Everybody has a story: Black ice led to a cold, unexpected swim



My husband, John, had a swim in the Klickitat River in south-central Washington on Feb. 10, 1978, that he sure didn’t plan on.

We drove to Goldendale for a visit with family and were staying at my folks’ home. Well, lo and behold, my dear husband decided to go to Klickitat to visit his mom the day that we got to Goldendale. I asked him to wait until the next day, as it was already late afternoon. His mother lived in an apartment west of Klickitat.

John was traveling along state Highway 142 between Goldendale and Lyle when he hit black ice. It was a straight stretch of highway, but black ice shows no mercy to motorists driving too quickly for hazardous conditions, so he ended up in the icy Klickitat River and soon found out that a 1967 van does not float.

John had lived in Klickitat as a kid for a few years and had swam that river at a favorite local swimming hole, but he sure didn’t plan on this.

John had his seat belt on, but once in the river with a bump on his head, he had to swim to shore as the van was filling with water. He told me later that he knew how to go with the current and flow of the river to save himself. The water was 20 feet deep and cold.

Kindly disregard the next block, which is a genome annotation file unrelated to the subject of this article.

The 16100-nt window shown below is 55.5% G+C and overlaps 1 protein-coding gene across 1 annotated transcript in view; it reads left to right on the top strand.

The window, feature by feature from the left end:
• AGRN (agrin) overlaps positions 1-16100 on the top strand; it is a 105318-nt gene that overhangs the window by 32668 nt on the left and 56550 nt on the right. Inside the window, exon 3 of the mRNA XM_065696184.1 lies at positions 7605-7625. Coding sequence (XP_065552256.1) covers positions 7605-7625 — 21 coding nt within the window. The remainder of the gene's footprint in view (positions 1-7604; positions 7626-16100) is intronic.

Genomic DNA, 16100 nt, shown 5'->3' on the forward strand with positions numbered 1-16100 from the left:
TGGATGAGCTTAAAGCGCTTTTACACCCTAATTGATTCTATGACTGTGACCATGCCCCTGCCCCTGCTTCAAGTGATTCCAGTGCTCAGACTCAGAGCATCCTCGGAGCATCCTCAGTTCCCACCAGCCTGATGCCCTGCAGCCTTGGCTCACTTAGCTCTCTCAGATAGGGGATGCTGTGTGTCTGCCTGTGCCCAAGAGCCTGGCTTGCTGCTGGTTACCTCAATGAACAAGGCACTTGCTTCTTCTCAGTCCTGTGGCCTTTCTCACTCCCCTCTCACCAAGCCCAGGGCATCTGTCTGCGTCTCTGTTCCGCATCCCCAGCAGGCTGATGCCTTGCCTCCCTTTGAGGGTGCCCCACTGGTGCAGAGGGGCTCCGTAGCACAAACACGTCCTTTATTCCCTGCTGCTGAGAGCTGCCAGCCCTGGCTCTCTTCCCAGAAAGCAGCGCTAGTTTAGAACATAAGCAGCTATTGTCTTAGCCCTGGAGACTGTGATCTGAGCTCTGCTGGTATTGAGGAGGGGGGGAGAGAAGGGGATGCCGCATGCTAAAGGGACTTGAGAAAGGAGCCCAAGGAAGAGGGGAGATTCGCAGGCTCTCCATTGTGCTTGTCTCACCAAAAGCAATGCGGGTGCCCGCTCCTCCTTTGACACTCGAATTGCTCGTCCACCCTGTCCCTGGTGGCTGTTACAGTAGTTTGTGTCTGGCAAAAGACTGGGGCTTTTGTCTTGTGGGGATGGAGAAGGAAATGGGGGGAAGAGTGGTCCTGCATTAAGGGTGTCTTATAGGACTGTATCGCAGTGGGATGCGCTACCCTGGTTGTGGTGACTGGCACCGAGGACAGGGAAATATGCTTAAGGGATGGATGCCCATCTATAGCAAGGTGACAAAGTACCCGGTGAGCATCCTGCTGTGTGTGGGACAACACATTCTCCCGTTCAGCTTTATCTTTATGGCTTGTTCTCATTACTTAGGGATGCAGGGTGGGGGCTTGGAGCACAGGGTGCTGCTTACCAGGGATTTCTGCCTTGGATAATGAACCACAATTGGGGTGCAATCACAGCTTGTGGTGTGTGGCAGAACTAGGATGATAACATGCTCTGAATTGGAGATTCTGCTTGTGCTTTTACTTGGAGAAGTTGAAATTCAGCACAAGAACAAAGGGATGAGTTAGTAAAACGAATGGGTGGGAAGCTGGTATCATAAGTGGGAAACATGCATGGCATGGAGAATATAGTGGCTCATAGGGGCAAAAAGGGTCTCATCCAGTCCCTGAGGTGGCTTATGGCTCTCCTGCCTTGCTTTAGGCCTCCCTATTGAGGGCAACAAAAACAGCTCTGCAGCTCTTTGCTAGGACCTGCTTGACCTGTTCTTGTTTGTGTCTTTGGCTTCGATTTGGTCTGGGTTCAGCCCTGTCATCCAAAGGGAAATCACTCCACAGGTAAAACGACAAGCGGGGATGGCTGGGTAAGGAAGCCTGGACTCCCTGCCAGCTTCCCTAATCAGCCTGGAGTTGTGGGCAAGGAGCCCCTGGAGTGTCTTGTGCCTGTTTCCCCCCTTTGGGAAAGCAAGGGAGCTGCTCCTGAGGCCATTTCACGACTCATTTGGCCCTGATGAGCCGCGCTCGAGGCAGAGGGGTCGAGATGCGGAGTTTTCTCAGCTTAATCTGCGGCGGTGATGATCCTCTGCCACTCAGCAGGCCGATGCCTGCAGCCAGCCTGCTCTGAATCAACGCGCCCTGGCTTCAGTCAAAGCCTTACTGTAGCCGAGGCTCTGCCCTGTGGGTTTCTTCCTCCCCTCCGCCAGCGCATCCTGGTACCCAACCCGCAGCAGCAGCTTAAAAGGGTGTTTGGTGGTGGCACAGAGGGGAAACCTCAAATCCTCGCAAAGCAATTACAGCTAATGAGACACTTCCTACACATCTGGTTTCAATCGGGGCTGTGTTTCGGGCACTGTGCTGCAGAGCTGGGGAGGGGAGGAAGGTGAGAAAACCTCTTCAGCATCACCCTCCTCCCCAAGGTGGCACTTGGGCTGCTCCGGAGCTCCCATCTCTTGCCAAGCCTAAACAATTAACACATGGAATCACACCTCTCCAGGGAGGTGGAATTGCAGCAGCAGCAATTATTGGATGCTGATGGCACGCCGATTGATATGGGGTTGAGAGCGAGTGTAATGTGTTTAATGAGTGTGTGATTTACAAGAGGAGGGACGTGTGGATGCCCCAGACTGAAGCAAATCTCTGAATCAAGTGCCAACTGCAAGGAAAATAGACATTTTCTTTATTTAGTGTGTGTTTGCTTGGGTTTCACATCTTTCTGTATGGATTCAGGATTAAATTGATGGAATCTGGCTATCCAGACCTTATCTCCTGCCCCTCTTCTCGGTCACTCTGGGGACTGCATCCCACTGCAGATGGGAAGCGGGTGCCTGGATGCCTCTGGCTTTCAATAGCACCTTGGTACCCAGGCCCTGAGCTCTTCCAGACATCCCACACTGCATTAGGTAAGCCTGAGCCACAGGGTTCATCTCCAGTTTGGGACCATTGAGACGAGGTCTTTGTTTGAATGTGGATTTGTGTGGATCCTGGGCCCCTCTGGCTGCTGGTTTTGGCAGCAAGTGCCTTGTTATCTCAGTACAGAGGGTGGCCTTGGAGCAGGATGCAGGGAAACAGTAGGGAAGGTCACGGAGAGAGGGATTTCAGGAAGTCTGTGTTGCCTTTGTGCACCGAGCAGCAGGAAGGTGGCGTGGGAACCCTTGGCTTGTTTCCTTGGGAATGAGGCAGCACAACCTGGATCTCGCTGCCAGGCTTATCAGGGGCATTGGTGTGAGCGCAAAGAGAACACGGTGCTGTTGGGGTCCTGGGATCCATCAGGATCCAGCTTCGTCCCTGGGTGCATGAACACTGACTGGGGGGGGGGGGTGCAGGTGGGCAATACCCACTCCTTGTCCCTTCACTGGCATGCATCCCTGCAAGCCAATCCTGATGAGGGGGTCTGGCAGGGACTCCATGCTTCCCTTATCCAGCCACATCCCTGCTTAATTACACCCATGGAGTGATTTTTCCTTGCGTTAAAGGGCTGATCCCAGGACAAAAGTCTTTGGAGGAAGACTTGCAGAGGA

Because I don’t swim, I later asked him what he would have done if I had been with him. He said that he would have knocked me out if I panicked and towed me to shore. I do believe that he could have done just that, as he was a strong man in those days. He was a freight car inspector for Burlington Northern Railroad.

A lady from Klickitat gave him a ride to his mother’s home, and from there, he called me on the phone. I was just glad he was alive. John was 53 years old then. He is 86 now, and he stays out of rivers!

We had to rent a car to get around in until we purchased a new van.

Back at home, John’s co-workers made him a periscope in the railroad car shops. His nickname was “Crazy Puppy,” but they renamed him “Underdog” for a while. One of his co-workers wrote a poem that went something like, “You have traveled far, you’ve traveled wide, now you travel with the tide.”

After all these years, we still have the periscope.

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